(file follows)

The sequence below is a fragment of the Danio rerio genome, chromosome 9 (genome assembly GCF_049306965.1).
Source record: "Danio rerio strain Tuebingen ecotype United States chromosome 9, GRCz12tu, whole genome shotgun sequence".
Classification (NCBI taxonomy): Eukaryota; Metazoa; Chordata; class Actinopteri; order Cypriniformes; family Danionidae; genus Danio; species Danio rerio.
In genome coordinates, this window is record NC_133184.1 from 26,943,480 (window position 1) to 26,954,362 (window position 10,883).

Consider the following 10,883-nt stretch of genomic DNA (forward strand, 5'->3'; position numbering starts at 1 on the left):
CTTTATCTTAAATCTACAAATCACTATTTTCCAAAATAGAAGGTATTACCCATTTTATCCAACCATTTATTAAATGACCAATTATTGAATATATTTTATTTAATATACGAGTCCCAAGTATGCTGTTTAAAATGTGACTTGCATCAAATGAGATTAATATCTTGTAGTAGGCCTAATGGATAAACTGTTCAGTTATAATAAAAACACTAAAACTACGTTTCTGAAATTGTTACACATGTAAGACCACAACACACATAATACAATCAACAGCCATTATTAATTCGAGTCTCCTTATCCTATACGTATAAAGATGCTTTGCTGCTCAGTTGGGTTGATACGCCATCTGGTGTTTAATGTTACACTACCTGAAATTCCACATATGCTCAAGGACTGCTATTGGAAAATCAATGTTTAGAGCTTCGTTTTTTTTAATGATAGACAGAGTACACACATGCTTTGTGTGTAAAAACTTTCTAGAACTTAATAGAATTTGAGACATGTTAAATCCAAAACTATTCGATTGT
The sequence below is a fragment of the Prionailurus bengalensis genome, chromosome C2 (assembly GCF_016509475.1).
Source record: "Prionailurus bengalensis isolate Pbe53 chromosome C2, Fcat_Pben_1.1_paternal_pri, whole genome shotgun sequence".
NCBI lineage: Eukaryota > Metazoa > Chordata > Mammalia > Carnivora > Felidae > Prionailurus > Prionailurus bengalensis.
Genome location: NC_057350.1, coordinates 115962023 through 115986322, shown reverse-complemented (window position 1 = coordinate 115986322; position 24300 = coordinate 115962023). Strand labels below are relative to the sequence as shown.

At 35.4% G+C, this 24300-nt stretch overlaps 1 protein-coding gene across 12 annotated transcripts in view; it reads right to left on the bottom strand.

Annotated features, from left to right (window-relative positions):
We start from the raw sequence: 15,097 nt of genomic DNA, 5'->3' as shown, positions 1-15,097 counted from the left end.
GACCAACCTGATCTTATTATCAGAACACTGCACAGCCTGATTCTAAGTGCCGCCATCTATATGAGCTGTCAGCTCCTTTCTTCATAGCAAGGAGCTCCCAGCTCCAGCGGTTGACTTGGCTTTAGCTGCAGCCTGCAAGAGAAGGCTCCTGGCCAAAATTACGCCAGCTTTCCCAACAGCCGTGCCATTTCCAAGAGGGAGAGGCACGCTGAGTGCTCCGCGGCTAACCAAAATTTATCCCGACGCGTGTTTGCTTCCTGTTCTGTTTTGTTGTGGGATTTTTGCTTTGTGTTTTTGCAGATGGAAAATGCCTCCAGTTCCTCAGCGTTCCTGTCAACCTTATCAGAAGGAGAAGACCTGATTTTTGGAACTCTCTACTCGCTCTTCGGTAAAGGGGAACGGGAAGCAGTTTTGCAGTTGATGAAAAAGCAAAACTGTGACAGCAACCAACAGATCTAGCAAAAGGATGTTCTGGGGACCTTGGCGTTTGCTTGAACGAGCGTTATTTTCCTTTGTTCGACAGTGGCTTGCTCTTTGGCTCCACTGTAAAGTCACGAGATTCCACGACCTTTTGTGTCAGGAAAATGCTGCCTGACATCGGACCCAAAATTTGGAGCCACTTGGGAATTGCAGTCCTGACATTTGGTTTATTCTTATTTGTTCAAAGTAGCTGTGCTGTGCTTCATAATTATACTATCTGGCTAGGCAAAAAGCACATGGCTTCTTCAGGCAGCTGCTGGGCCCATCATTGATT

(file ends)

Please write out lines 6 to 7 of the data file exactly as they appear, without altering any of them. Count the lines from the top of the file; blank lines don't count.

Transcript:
CTTTATCTTAAATCTACAAATCACTATTTTCCAAAATAGAAGGTATTACCCATTTTATCCAACCATTTATTAAATGACCAATTATTGAATATATTTTATTTAATATACGAGTCCCAAGTATGCTGTTTAAAATGTGACTTGCATCAAATGAGATTAATATCTTGTAGTAGGCCTAATGGATAAACTGTTCAGTTATAATAAAAACACTAAAACTACGTTTCTGAAATTGTTACACATGTAAGACCACAACACACATAATACAATCAACAGCCATTATTAATTCGAGTCTCCTTATCCTATACGTATAAAGATGCTTTGCTGCTCAGTTGGGTTGATACGCCATCTGGTGTTTAATGTTACACTACCTGAAATTCCACATATGCTCAAGGACTGCTATTGGAAAATCAATGTTTAGAGCTTCGTTTTTTTTAATGATAGACAGAGTACACACATGCTTTGTGTGTAAAAACTTTCTAGAACTTAATAGAATTTGAGACATGTTAAATCCAAAACTATTCGATTGT
The sequence below is a fragment of the Prionailurus bengalensis genome, chromosome C2 (assembly GCF_016509475.1).